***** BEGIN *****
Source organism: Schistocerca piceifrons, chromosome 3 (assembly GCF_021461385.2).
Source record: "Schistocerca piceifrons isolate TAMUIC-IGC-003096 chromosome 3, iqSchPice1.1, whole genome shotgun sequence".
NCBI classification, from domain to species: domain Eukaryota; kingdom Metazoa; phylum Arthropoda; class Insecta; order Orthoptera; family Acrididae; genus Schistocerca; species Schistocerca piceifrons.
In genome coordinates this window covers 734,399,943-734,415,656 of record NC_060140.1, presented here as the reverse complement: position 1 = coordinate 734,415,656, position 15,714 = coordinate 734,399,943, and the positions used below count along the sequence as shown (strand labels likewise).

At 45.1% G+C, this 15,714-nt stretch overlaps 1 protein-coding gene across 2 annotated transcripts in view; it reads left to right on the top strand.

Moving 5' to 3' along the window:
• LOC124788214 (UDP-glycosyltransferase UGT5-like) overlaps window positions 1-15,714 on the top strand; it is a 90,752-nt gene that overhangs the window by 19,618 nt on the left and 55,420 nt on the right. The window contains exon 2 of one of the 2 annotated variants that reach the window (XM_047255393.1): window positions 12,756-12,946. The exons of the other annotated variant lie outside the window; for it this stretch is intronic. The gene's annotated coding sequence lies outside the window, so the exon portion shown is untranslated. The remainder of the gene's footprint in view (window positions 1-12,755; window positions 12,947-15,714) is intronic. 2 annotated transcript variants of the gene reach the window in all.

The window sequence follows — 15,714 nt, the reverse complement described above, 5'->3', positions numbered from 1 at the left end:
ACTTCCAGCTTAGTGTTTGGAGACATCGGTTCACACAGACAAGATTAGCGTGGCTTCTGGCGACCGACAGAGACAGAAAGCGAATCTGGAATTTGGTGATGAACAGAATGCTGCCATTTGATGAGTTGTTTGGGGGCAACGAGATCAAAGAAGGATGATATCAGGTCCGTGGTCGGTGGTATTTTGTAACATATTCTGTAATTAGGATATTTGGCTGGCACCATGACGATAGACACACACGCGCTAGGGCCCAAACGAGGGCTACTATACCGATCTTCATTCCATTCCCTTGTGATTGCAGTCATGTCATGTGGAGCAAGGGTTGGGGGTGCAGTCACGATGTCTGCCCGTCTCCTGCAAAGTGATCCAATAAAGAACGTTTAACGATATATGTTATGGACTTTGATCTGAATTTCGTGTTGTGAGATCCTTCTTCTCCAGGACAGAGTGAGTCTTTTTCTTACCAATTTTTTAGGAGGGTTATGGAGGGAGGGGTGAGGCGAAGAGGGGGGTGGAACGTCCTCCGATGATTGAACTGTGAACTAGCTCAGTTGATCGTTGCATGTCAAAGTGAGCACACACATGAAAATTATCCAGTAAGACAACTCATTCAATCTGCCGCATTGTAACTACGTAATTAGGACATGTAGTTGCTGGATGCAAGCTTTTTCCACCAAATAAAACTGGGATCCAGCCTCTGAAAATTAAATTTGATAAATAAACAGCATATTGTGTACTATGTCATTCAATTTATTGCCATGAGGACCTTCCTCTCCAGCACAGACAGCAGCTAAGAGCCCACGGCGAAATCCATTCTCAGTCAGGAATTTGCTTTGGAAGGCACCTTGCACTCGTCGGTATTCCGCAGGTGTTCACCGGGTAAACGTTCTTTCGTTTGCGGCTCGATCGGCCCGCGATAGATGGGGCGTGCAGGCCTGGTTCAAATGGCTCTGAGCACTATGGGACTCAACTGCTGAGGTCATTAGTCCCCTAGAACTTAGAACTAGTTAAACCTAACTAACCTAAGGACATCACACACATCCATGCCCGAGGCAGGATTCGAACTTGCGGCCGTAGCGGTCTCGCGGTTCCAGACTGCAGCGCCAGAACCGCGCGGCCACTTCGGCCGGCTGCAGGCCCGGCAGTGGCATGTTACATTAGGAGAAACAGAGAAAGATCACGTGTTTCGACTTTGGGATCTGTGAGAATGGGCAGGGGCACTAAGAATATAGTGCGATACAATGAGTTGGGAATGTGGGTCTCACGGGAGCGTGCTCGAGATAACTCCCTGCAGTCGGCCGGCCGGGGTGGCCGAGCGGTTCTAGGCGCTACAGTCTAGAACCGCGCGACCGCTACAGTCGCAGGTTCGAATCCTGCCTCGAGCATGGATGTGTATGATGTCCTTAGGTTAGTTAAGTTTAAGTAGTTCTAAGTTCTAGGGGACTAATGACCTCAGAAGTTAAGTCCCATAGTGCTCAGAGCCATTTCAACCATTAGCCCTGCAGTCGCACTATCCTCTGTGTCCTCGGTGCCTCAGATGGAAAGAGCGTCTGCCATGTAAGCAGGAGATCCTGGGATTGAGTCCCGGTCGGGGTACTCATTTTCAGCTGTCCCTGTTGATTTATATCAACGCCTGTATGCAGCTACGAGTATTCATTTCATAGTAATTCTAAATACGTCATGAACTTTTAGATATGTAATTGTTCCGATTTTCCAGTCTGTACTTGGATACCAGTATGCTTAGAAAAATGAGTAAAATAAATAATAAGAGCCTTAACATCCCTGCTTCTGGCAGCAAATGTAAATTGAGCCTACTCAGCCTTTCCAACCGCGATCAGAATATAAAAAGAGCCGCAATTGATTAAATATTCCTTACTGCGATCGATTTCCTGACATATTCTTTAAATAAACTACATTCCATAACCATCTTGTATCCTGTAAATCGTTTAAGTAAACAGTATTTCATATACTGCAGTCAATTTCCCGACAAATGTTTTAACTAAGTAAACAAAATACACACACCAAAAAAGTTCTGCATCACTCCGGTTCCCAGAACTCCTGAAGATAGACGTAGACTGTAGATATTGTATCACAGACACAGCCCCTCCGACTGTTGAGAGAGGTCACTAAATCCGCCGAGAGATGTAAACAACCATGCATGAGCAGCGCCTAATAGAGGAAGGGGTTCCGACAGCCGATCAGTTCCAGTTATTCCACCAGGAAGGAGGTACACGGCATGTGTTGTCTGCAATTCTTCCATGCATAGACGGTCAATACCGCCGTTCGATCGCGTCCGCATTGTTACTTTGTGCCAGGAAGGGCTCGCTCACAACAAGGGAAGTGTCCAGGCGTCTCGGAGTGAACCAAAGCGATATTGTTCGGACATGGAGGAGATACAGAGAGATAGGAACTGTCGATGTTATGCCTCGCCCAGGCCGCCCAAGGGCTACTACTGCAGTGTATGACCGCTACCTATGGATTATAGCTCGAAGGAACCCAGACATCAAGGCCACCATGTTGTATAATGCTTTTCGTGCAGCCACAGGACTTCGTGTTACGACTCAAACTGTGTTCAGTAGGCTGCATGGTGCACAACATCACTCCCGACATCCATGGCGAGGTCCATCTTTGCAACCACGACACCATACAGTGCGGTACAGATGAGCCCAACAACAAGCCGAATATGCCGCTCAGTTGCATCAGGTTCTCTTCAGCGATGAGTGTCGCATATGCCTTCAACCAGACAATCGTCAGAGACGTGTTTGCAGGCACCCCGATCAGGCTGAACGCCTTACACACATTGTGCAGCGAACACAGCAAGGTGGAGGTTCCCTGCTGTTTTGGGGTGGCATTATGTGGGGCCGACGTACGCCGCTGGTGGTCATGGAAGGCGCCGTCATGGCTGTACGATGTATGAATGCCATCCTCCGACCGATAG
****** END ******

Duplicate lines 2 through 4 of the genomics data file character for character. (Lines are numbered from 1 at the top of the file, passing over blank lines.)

Source record: "Schistocerca piceifrons isolate TAMUIC-IGC-003096 chromosome 3, iqSchPice1.1, whole genome shotgun sequence".
NCBI classification, from domain to species: domain Eukaryota; kingdom Metazoa; phylum Arthropoda; class Insecta; order Orthoptera; family Acrididae; genus Schistocerca; species Schistocerca piceifrons.
In genome coordinates this window covers 734,399,943-734,415,656 of record NC_060140.1, presented here as the reverse complement: position 1 = coordinate 734,415,656, position 15,714 = coordinate 734,399,943, and the positions used below count along the sequence as shown (strand labels likewise).